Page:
Dracophyllum traversii (Mountain neinei)
Species: D. traversii
Scientific name: Dracophyllum traversii
Common name: Mountain neinei, Large neinei, Pineapple tree, Neinei.
Dracophyllum traversii is mainly a South Island dicotyledonous species, occurring in montane and subalpine heath forest and scrub above 750 m from Northwest Nelson to the central Southern Alps. It is also found on Mt Hikurangi in the Raukumara Range, in the Coromandal Range, and in scattered western localities between the King Country and Whangarei. It is growing at Pukeiti a very large public garden on the flanks of Mount Taranaki. It often dominates localised patches of forest, sometimes forming extensive stands along ridge crests.
Dracophyllum traversii is the longest living of our indigenous small trees up to 10 m tall, with individuals recorded at between 500 and 600 years old.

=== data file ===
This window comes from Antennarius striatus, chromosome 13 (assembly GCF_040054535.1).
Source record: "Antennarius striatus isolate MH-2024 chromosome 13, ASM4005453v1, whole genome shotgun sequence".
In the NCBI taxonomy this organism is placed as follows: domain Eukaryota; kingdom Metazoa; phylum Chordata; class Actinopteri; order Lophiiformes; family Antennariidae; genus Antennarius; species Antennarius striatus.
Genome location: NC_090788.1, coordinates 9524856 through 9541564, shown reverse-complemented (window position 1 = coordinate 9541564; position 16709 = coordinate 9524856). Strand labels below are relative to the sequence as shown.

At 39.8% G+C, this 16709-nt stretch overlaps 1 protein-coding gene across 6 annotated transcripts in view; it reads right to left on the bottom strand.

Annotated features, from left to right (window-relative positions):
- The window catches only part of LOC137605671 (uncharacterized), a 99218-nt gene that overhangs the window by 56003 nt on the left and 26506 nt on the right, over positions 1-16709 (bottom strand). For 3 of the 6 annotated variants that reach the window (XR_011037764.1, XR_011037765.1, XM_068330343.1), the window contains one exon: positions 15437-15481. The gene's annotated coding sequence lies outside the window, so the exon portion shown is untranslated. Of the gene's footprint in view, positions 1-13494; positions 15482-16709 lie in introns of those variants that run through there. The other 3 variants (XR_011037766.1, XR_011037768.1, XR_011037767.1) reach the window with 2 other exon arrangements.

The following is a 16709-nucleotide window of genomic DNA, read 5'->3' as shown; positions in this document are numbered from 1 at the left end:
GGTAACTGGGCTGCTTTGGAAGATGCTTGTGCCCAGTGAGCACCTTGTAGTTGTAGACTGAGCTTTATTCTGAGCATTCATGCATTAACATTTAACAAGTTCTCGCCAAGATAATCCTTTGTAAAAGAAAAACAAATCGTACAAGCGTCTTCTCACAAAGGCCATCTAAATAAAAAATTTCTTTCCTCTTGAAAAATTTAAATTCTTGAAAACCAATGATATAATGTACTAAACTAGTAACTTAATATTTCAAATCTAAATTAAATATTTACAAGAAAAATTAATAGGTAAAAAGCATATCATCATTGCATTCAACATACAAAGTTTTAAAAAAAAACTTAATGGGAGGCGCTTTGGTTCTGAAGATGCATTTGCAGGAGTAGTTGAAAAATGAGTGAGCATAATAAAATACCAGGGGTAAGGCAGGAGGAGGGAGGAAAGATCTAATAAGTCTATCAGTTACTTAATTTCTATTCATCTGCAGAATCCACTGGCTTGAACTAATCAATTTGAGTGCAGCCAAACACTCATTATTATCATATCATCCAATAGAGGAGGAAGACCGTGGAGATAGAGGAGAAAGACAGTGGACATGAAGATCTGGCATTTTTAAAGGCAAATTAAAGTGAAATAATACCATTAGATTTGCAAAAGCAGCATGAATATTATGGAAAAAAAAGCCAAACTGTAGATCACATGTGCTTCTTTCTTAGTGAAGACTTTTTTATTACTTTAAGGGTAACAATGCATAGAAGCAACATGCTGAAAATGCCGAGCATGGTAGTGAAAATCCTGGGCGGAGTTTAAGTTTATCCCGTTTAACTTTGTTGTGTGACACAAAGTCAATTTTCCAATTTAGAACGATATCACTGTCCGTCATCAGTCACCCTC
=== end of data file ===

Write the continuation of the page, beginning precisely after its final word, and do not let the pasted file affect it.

The sparsely branched tree usually has a gnarled and spreading habit, with peeling bark on the trunk, and smooth, dark brown to almost black branches. The leaf colour varies between green to purplish red and are a similar length to spiderwood, but a little wider with smooth margins. When the leaves fall they turn red-brown and persist for a long time on the forest floor. Their slow decay produces deep, slippery litter layers that prevent seedling regeneration. The long, stiff, gleaming leaves are used by Maori weavers for decorative features, such as tags on cloaks.
Flowering is sporadic but when an individual tree can produce 750,000 1 mm long seeds. These tiny lightweight seeds are easily dispersed by wind. Despite this seed output, seedlings are rare, but this paucity is compensated for by the longevity of established plants.
Photographed North West Nelson
Young plants photographed at Otari Native Botanic Garden and Wilton's Bush Reserve. Wellington.